Blockchain Accounting 101: The Basics to Get You Ready for 2019


Blockchain Accounting 101

Blockchain Accounting 101: The Basics to Get You Ready for 2019 and Beyond. As 2018 is wrapping up, the race for the topic of the year in the accounting profession has long since been decided. Blockchain has been the concept on everyone’s lips, and it’s only going to become more omnipresent in the coming months and years. “It’s not coming; it’s already here,” AccountingSuite COO Kurt Kunselman told the Digital podcast recently of blockchain technology in accounting. If you want to be at the forefront of leveraging this disruptive, innovative technology, you need to familiarize yourself with the basics now.

What is blockchain?

When it comes to blockchain, Kunselman noted, “the biggest problem is the understanding.” This lack of clarity surrounding what precisely a blockchain is and the ability of people to talk around it without ever providing a clear definition is all the more maddening because it’s a relatively straightforward concept, one that most accounting professionals can quickly grasp.

So, before we go any further, let’s get a clear description on the table. The most commonly accepted definition of blockchain comes from the Harvard Business Review, which describes it as “an open, distributed ledger that can record transactions between two parties efficiently and in a verifiable and permanent way.”

“Open” and “distributed” means that the data stored on a blockchain is housed across a vast decentralized network, rather than solely in a handful of places. Think of a car purchase that happens between two private parties. In a traditional ledger, that transaction is recorded in two or three places at the most. In a blockchain-based ledger, that same transaction could be recorded in millions of locations, making it nearly impossible to falsify or dispute. This, in essence, is the promise of blockchain. Understanding the blockchain as such makes it easy to recognize why it’s the technology at the heart of cryptocurrencies like Bitcoin and Ethereum.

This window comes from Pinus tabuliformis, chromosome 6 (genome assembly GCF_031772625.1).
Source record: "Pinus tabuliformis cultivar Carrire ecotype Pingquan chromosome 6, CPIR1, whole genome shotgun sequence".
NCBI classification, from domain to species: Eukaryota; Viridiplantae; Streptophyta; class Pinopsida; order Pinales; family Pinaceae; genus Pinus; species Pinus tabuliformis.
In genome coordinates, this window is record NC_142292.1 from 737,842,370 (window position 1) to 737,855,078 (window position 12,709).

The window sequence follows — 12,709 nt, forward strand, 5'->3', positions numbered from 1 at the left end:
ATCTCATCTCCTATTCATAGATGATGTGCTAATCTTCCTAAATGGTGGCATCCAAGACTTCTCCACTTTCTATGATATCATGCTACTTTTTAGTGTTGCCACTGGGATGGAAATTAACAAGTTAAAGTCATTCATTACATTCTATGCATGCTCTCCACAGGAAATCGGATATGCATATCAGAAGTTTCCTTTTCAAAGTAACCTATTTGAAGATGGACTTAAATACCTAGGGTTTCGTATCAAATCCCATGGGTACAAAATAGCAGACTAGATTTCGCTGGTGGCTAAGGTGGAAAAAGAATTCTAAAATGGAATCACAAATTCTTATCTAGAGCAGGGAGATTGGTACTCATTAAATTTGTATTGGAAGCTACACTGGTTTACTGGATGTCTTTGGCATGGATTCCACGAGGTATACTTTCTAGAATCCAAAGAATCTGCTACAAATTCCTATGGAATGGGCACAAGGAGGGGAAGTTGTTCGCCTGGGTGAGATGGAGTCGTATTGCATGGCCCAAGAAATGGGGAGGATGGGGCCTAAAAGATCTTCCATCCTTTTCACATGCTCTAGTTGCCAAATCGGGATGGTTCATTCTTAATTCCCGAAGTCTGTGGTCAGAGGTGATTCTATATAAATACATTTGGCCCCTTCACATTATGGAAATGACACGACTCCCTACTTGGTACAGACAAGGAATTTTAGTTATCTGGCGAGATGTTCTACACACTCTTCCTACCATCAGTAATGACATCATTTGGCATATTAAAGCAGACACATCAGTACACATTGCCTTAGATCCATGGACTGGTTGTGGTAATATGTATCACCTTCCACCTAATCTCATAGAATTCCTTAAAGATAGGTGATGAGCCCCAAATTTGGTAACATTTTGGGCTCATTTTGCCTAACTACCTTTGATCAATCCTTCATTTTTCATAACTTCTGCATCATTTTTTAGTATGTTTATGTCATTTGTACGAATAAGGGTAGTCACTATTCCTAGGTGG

How will blockchain affect accounting?

In essence, Kunselman said to, an accounting practice has three pillars of service: transactional bookkeeping, tax accounting, and value-added services. “The transactional piece of the pie will shrink as a result of blockchain,” he stated, “but the value-added services portion will grow.”

As a result of the computational power and incorruptible capacity that blockchain presents, it’s not hard to envision a future where the simple recording and reconciling of numbers takes a fraction of the time it does now. With so much time freed up, even small practices and independent operators will need to focus on their advisory characteristics to make themselves compelling to current and potential clients.

At this point, we’re just beginning to discover all of the potential applications and use cases for blockchain technology within accounting. What is certain, however, is that blockchain will disrupt the entire industry for the better.

How can you prepare?

When it comes to blockchain-based applications, adoption will move from the top down. Keep your eye on Big Four firms to see how they’re experimenting with blockchain. What sticks with them will eventually trickle down to you. But no matter your practice size, what you can do now is work on improving your added-value services.

The ability to offer sound advice and actionable insights to your clients will prove ever more useful as computation becomes easier. Accounting professionals who offer insights to their clients will never be replaced by technology, because their value isn’t solely based on adding up the numbers. Ask yourself how you can do better for your clients, familiarize yourself with the latest applications, and have a rock-solid understanding of the basics—those three tactics will help you flourish as blockchain moves from the future to the present.

For more information on a best-in-class business software contact us today!

Leave a Reply